It’s one thing for a jockey to win the same race multiple times under the same conditions. If they’re particularly skilled at riding a certain track, or a particular distance, or a special configuration, you can expect them to enjoy plenty of success under those conditions.
Just think of Calvin “Bo-Rail” Borel and the time he won three Kentucky Derbys in four years, all with nearly identical rail-riding trips at Churchill Downs.
It’s another thing entirely for a jockey to be so skilled, so versatile, and so in demand by horsemen that they can win the same race multiple times under varying conditions. Such was the talent of Hall of Fame jockey Bill Shoemaker, who demonstrated his prowess by winning the prestigious Del Mar Futurity six times overall (including four editions in a row between 1971-74) during a time when the race was frequently changing in distance and surface.
Shoemaker might be best known for his longevity: his 8,833 career victories from more than 40,000 starters as well as his 11 triumphs in Triple Crown events. Much has been made through the years of Shoemaker’s soft touch; he was good at communicating with horses and convincing them to try their best without overuse of the whip. And, oh yes, he could execute the perfect racing strategy over virtually any surface and distance, which certainly came in handy during his domination of the Del Mar Futurity.
Shoemaker’s initial successes in the Futurity came in the 1950s, when he guided Blue Ruler (1954) and Tomy Lee (1958) to victories in the rich test for 2-year-olds. At the time, the Del Mar Futurity wasn’t any different than most late-summer juvenile races — it was a six-furlong sprint on dirt, among the most common conditions in North American racing.
But Shoemaker’s versatility came into play during the 1970s, when Del Mar — seeking to change things up — moved the Del Mar Futurity to grass and lengthened the race to 7 ½ furlongs. The modifications proved popular at the entry box, attracting enough runners to split the 1971 edition into two divisions. Shoemaker — riding 3-10 favorite MacArthur Park in the first division — never had to break a sweat while guiding the colt to an effortless 10-length score.
The following year, Shoemaker had to pull out a few tricks to spring a mild upset aboard Groshawk. After saving ground for most of the race (and avoiding a major traffic incident on the first turn as a result), Shoemaker steered the son of Graustark outside for a clear run down the short homestretch and urged the colt to rally and defeated favored Lucky Mike by 1 ¼ lengths.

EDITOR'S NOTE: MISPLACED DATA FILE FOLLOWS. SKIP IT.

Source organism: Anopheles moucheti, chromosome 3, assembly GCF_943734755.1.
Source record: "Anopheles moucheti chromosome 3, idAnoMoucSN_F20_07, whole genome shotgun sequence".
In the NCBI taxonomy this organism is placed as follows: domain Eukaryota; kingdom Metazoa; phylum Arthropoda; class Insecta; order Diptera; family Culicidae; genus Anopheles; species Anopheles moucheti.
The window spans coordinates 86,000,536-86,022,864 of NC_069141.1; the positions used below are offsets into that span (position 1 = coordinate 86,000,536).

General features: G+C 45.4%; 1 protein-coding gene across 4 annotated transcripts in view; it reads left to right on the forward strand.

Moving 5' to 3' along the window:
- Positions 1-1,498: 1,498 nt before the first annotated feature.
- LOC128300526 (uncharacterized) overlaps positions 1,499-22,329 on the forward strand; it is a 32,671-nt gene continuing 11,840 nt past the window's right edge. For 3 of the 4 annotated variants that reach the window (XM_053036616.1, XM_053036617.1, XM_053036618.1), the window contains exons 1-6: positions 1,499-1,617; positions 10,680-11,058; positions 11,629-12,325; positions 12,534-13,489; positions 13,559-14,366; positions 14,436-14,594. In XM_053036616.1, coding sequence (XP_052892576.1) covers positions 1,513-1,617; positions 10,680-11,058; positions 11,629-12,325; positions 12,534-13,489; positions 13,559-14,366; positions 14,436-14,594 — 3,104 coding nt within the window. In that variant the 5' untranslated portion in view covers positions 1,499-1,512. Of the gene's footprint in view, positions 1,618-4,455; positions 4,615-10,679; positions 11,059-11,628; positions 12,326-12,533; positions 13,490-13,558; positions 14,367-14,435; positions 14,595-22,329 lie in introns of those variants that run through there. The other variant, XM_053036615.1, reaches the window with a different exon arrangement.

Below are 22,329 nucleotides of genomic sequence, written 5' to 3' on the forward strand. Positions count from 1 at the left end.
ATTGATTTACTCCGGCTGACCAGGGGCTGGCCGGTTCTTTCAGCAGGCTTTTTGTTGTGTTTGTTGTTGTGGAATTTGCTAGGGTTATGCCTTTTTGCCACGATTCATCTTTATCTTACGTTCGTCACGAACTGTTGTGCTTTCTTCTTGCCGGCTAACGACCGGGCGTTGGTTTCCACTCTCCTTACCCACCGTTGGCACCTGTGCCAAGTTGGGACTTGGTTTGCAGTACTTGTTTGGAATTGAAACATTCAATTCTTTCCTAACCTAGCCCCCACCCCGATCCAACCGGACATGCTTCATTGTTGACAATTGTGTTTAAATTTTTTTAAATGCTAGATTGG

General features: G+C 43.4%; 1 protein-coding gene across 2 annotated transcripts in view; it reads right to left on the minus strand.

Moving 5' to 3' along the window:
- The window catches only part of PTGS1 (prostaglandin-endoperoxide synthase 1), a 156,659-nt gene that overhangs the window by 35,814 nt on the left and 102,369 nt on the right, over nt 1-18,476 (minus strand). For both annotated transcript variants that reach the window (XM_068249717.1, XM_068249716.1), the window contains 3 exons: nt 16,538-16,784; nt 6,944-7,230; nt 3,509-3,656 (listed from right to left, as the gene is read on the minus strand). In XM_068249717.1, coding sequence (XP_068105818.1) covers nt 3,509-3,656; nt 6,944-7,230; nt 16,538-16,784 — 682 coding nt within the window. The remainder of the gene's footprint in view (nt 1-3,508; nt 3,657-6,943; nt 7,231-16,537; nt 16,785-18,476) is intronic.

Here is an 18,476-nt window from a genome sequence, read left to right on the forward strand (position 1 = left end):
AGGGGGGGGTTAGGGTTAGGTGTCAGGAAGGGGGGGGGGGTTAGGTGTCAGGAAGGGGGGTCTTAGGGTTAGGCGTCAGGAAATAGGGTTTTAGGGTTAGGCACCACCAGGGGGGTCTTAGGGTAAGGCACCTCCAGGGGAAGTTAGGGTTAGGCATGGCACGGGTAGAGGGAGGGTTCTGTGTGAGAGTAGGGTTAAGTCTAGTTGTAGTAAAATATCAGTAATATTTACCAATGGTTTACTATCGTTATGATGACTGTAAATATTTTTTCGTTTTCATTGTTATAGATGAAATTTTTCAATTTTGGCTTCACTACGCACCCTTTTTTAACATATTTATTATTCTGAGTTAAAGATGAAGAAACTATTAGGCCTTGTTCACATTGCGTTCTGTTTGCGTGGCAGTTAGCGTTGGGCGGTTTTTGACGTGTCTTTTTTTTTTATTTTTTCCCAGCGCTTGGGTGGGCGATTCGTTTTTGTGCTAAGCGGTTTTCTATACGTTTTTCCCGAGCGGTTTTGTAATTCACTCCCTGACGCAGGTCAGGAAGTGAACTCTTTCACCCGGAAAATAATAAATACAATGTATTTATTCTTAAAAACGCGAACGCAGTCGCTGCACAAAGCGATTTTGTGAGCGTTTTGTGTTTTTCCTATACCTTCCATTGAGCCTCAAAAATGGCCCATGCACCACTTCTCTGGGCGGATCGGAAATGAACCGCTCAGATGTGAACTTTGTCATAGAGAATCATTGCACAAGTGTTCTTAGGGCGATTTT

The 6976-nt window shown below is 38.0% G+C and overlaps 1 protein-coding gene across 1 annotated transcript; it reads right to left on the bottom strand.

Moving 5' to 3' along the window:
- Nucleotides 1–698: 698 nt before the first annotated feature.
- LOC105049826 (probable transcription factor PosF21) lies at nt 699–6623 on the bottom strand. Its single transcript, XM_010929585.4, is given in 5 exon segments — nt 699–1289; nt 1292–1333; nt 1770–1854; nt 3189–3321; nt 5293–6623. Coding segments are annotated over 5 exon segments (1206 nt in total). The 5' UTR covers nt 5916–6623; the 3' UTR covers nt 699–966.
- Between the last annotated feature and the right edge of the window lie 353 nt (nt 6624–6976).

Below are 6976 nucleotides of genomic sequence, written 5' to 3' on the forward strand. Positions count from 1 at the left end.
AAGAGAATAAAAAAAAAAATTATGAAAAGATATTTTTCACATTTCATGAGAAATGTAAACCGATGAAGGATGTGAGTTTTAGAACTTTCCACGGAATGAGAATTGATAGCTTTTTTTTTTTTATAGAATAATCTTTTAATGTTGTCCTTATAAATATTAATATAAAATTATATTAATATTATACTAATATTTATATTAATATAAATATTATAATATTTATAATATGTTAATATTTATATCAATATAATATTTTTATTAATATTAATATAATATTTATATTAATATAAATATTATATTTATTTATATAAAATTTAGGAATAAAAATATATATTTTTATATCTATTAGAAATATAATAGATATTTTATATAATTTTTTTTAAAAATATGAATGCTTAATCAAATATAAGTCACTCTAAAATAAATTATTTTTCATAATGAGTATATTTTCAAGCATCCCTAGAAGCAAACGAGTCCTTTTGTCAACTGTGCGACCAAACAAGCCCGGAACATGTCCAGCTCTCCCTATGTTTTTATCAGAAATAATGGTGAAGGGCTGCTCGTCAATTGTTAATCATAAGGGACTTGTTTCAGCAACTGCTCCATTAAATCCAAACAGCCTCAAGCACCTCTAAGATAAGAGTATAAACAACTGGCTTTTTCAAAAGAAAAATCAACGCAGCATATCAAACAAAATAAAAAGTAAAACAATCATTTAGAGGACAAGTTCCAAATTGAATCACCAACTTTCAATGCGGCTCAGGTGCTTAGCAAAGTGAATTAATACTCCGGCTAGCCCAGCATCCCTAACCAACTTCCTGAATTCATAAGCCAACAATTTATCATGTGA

Two down, two more yet to come. In 1973, Shoemaker achieved a milestone aboard 6-5 favorite Such a Rush, who produced a big rush from off the pace to score by 3 ¾ lengths. The victory gave Shoemaker his 100th triumph in a race worth $100,000 or more, and he certainly earned his check by convincing Such a Rush to relax early on.
“I knew if I didn’t get him settled down and off the lead he would never make two turns,” Shoemaker said in the Sept. 13, 1973 edition of the Long Beach Independent. “We were in perfect position around that first turn and he really calmed down for me. He wasn’t lugging in like he did in his last two races.”
Shoemaker faced a new challenge in 1974 when Del Mar, shaking things up again, switched the Del Mar Futurity back to dirt while lengthening the race to one mile. Rationing the speed and stamina of a lightly raced juvenile often is easier said than done, but Shoemaker executed the task to perfection. Urging favored Diabolo to accelerate at just the right time, Shoemaker guided the colt to the front and held off a late challenge from second betting choice George Navonod to win by a neck.
Six victories in the Del Mar Futurity, including four of them in a row at three different distances and on two different racing surfaces. One jockey —one extraordinary streak of success.
There’s a reason why the Long Beach Independent of Sept. 12, 1974 described Shoemaker as “Amazing Bill Shoemaker, at his best when the big money is on the line.”
No matter the conditions, no matter the circumstances, Bill Shoemaker knew how to win at the highest level.